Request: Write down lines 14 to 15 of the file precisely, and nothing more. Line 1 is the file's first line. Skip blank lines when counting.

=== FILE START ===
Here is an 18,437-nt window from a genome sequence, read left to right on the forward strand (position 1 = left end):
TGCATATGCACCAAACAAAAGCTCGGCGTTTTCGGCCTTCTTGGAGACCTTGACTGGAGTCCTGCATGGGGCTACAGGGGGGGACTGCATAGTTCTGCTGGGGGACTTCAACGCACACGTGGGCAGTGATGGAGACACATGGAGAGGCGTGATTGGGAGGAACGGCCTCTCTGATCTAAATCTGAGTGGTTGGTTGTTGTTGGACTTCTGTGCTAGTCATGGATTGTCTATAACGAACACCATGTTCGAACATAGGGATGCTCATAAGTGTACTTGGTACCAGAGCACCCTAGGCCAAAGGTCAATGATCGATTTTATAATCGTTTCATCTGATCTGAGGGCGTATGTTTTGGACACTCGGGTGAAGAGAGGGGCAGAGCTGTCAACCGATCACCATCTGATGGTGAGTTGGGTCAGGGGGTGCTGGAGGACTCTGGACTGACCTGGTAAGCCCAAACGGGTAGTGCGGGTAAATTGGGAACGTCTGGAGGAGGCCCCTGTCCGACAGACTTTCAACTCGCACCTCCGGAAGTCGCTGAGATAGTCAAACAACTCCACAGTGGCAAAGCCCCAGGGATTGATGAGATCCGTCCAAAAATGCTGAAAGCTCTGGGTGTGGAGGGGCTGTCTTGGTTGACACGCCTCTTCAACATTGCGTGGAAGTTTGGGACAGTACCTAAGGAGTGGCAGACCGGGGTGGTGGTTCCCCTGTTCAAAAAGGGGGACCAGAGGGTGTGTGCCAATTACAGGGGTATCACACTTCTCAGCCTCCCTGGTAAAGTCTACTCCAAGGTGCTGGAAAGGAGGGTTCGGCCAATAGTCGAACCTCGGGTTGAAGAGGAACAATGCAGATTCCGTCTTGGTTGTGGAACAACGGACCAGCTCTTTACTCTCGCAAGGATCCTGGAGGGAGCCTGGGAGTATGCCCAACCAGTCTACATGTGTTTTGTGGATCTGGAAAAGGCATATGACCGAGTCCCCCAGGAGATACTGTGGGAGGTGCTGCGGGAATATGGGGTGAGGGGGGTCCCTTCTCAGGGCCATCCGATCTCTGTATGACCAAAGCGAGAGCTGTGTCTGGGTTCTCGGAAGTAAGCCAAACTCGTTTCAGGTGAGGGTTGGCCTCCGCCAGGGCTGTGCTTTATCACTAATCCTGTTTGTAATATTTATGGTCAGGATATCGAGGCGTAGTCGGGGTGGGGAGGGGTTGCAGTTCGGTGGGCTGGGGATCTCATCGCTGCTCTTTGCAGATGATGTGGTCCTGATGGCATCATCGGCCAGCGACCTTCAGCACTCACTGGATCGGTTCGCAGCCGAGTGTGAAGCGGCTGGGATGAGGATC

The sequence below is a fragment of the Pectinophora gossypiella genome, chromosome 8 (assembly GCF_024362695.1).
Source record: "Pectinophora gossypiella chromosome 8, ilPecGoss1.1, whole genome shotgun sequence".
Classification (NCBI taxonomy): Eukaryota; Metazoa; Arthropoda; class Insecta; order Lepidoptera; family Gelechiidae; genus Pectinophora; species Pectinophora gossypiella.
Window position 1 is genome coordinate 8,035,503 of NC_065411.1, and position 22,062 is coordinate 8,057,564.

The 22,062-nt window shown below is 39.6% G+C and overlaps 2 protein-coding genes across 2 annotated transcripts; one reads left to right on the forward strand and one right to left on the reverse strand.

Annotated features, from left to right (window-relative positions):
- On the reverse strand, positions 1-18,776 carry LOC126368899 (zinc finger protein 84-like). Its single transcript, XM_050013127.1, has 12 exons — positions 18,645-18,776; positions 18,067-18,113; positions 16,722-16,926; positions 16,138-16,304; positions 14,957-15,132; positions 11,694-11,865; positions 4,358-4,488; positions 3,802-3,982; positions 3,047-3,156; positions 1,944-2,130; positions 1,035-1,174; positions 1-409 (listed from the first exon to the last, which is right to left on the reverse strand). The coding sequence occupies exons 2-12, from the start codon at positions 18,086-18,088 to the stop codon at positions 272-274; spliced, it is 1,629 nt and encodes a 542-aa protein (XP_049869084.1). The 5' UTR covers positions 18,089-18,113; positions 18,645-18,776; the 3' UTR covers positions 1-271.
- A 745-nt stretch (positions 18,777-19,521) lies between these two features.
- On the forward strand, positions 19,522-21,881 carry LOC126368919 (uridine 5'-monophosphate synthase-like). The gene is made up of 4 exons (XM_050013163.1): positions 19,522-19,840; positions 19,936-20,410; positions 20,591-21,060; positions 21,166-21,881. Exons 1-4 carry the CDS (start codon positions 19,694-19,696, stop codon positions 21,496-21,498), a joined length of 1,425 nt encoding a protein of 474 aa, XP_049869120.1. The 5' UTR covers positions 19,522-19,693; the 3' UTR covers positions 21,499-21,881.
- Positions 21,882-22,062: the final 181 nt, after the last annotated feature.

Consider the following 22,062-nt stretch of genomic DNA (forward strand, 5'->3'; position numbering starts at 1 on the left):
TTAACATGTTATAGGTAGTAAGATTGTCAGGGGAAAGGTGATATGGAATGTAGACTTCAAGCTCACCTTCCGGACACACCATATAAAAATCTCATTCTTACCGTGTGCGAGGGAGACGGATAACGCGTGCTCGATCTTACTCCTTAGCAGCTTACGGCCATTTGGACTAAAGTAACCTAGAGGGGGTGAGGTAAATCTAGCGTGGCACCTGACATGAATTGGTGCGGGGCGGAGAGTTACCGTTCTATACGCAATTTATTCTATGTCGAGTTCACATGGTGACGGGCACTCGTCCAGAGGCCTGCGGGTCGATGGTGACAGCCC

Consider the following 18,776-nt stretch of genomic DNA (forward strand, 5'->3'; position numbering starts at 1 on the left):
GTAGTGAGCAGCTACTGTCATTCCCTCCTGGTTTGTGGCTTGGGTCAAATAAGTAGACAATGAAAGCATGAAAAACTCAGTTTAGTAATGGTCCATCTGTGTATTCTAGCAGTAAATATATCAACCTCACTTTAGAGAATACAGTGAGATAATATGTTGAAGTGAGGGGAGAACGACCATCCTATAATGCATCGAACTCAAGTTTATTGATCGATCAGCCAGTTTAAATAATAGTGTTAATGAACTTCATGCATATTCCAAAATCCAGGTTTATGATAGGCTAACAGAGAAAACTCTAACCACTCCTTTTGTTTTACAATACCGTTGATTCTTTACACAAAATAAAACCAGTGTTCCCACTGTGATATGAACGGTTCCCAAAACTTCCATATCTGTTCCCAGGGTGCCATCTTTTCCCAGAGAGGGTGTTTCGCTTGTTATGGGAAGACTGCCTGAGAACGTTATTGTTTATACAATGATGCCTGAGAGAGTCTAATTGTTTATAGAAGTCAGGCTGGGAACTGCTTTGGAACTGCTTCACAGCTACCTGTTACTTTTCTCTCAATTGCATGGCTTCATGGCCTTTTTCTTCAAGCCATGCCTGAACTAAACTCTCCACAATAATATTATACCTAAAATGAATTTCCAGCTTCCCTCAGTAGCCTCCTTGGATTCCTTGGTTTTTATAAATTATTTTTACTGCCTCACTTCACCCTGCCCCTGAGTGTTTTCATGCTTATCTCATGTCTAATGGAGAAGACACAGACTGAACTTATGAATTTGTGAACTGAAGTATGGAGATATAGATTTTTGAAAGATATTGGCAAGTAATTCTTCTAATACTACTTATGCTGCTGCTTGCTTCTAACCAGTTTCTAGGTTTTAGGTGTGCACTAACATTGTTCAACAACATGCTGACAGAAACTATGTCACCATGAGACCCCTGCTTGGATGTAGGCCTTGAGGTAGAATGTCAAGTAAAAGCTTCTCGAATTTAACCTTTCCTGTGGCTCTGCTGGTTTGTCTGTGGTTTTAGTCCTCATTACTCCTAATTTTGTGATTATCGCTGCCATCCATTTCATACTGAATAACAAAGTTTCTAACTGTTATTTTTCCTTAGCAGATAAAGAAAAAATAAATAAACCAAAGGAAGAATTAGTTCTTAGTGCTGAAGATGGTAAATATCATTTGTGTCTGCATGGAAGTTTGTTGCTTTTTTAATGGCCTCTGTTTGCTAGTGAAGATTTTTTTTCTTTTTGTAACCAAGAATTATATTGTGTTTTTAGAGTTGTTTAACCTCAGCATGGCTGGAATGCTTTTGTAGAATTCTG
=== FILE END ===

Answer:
TTAACATGTTATAGGTAGTAAGATTGTCAGGGGAAAGGTGATATGGAATGTAGACTTCAAGCTCACCTTCCGGACACACCATATAAAAATCTCATTCTTACCGTGTGCGAGGGAGACGGATAACGCGTGCTCGATCTTACTCCTTAGCAGCTTACGGCCATTTGGACTAAAGTAACCTAGAGGGGGTGAGGTAAATCTAGCGTGGCACCTGACATGAATTGGTGCGGGGCGGAGAGTTACCGTTCTATACGCAATTTATTCTATGTCGAGTTCACATGGTGACGGGCACTCGTCCAGAGGCCTGCGGGTCGATGGTGACAGCCC

Consider the following 18,776-nt stretch of genomic DNA (forward strand, 5'->3'; position numbering starts at 1 on the left):